BS: As a socialist magazine editor, what difficulties have you faced and are you facing now?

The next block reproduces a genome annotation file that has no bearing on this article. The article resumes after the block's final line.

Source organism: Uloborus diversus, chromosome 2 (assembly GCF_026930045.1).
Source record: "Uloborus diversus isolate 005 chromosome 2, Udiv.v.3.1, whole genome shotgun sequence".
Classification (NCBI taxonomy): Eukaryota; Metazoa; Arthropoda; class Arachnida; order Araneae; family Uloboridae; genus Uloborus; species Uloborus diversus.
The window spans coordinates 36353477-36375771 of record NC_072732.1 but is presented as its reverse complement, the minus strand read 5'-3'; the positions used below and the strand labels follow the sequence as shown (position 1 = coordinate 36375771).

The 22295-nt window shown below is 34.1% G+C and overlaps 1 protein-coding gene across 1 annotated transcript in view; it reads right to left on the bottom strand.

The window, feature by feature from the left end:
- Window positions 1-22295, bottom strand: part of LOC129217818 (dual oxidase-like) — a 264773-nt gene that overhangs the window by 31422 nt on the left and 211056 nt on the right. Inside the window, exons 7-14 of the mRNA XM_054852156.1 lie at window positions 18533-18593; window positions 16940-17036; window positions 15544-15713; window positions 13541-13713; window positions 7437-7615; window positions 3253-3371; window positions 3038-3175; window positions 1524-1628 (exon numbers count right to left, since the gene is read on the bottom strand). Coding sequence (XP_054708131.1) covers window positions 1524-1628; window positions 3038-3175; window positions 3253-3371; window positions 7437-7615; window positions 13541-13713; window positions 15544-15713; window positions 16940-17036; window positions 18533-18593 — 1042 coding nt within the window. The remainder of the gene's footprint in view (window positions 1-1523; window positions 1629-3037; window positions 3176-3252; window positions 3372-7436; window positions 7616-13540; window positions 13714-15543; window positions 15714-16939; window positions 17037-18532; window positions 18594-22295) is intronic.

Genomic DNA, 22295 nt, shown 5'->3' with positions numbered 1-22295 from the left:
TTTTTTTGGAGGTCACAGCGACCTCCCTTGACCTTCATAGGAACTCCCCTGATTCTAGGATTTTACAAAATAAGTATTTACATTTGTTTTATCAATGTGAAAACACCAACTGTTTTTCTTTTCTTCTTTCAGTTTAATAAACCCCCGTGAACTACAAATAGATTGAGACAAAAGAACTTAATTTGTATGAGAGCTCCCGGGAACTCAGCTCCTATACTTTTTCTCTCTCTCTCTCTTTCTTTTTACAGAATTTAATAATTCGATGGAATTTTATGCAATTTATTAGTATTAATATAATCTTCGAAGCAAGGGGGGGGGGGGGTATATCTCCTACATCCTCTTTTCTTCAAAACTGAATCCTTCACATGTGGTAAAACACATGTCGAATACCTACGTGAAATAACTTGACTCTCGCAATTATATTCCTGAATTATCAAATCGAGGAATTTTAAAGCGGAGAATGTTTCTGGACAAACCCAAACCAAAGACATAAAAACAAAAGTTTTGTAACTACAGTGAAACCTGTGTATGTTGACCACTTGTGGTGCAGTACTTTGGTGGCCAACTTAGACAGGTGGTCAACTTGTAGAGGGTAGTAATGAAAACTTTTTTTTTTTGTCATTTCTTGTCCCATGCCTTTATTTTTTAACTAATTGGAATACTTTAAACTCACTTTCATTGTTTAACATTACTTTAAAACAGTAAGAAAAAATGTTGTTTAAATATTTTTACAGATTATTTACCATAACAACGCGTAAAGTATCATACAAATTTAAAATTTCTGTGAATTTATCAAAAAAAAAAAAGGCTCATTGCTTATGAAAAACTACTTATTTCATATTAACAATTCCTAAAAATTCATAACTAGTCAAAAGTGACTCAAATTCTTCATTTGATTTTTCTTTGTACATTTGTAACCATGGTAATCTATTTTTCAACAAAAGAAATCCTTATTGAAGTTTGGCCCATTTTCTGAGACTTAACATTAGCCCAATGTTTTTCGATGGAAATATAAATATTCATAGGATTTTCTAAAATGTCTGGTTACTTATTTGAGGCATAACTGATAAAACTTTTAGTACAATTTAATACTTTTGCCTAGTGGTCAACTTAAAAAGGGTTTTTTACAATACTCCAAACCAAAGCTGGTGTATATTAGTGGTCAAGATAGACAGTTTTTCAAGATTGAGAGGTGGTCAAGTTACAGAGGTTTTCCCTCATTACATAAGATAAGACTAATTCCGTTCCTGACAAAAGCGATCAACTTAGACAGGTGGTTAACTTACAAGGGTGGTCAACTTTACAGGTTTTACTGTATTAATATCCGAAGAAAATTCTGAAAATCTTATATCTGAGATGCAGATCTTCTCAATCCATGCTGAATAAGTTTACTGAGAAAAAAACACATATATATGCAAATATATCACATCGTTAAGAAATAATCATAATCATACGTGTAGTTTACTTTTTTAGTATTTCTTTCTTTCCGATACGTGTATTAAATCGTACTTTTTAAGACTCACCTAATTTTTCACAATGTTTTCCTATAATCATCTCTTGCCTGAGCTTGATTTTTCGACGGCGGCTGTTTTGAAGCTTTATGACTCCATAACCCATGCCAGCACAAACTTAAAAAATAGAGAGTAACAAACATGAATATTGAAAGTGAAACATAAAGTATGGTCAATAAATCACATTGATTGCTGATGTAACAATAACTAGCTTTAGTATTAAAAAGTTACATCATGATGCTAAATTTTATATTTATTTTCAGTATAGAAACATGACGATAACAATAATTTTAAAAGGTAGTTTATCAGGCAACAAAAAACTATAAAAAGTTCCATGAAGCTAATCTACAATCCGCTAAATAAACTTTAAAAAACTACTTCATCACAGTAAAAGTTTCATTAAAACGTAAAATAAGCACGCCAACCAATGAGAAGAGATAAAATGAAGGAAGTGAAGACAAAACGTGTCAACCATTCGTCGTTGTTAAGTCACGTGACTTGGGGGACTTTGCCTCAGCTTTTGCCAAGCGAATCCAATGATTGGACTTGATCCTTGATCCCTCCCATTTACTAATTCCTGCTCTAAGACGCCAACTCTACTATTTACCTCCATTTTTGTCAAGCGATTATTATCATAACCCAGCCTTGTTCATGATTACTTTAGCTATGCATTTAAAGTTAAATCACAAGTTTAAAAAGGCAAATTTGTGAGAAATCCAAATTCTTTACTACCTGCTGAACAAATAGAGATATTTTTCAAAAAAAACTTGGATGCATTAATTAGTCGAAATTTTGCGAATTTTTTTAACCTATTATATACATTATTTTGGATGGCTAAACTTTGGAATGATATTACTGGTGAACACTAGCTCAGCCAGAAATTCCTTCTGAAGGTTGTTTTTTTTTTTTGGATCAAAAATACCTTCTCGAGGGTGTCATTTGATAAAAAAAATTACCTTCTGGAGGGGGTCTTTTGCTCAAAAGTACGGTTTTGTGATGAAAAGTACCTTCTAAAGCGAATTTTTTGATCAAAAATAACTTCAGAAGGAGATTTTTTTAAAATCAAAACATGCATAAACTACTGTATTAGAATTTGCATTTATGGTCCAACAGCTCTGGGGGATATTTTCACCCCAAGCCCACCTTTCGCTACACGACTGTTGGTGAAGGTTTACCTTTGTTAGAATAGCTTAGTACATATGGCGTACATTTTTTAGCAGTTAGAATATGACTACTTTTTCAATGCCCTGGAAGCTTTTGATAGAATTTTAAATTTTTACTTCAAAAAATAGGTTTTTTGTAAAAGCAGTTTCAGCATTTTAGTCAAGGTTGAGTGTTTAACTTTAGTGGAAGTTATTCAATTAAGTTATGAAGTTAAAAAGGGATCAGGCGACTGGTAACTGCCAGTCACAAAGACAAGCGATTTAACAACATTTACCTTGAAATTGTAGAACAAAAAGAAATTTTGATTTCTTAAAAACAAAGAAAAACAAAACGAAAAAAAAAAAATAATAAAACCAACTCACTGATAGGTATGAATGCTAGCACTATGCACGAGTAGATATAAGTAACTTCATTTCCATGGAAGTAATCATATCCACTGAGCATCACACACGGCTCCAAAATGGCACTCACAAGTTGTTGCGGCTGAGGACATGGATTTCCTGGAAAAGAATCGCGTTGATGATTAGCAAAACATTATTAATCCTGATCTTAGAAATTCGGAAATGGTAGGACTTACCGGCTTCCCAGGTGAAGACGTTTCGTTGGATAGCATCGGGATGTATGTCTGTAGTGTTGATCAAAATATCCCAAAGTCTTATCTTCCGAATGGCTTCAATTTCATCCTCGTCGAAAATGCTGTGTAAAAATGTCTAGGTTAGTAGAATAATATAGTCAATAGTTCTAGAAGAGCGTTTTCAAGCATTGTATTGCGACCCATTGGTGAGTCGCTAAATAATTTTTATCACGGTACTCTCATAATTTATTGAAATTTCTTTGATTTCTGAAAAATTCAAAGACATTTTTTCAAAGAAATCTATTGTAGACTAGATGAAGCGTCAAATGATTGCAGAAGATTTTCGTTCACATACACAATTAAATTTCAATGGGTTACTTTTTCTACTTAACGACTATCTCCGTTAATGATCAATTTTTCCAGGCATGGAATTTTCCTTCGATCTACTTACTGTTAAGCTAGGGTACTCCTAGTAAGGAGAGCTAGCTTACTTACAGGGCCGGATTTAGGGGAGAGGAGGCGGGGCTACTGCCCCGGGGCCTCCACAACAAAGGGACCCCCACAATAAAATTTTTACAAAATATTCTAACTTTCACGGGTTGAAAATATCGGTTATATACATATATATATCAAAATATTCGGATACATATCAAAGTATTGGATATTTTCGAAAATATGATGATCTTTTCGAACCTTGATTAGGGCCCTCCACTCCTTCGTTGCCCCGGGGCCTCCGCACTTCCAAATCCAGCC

JBF: The difficulties are endless, but of course the biggest one is that we exist in a political and social environment in the United States in which what is commonly called the “left” is in fact liberal, social liberal, or social democratic and largely supportive of capitalism and imperialism while being anti-Marxist, even if influenced in some respects by Marxism. Leo Huberman and Sweezy, the founding editors of MR, were both dragged before McCarthyite inquisitors during the 1950s, as was Magdoff, who was to become coeditor of MR after Huberman’s death in 1968. The Sweezy case on academic freedom went all the way to the U.S. Supreme Court, where the court decided in his favor in one of the decisions that signaled the end of McCarthyism. From the beginning, MR has thus adopted a philosophy of “Better Smaller But Better,” a slogan that Baran adapted from V. I. Lenin. We emphasize clarity and refuse to water down our ideas in order to gain respectability within the system (with, of course, considerable costs in our acceptance within U.S. society), since to take that path would be to abolish the very reason for our existence. We emphasize the longer view and an anti-imperialist perspective. It is also important to us that MR is subtitled “An Independent Socialist Magazine.” We do our best to avoid the sectarianism that has so often divided socialists, and to represent a big tent for the anti-imperialist, socialist left. The range of issues that we attempt to cover in the magazine is enormous, and while I think our approach is generally excellent, we have been more successful in some areas than others. Lately, we have tried to address areas such as racial capitalism and social reproduction theory, devoting special issues to both. These are areas that have deep roots in the MR tradition, but which we have not always been able to address on the level that we would like.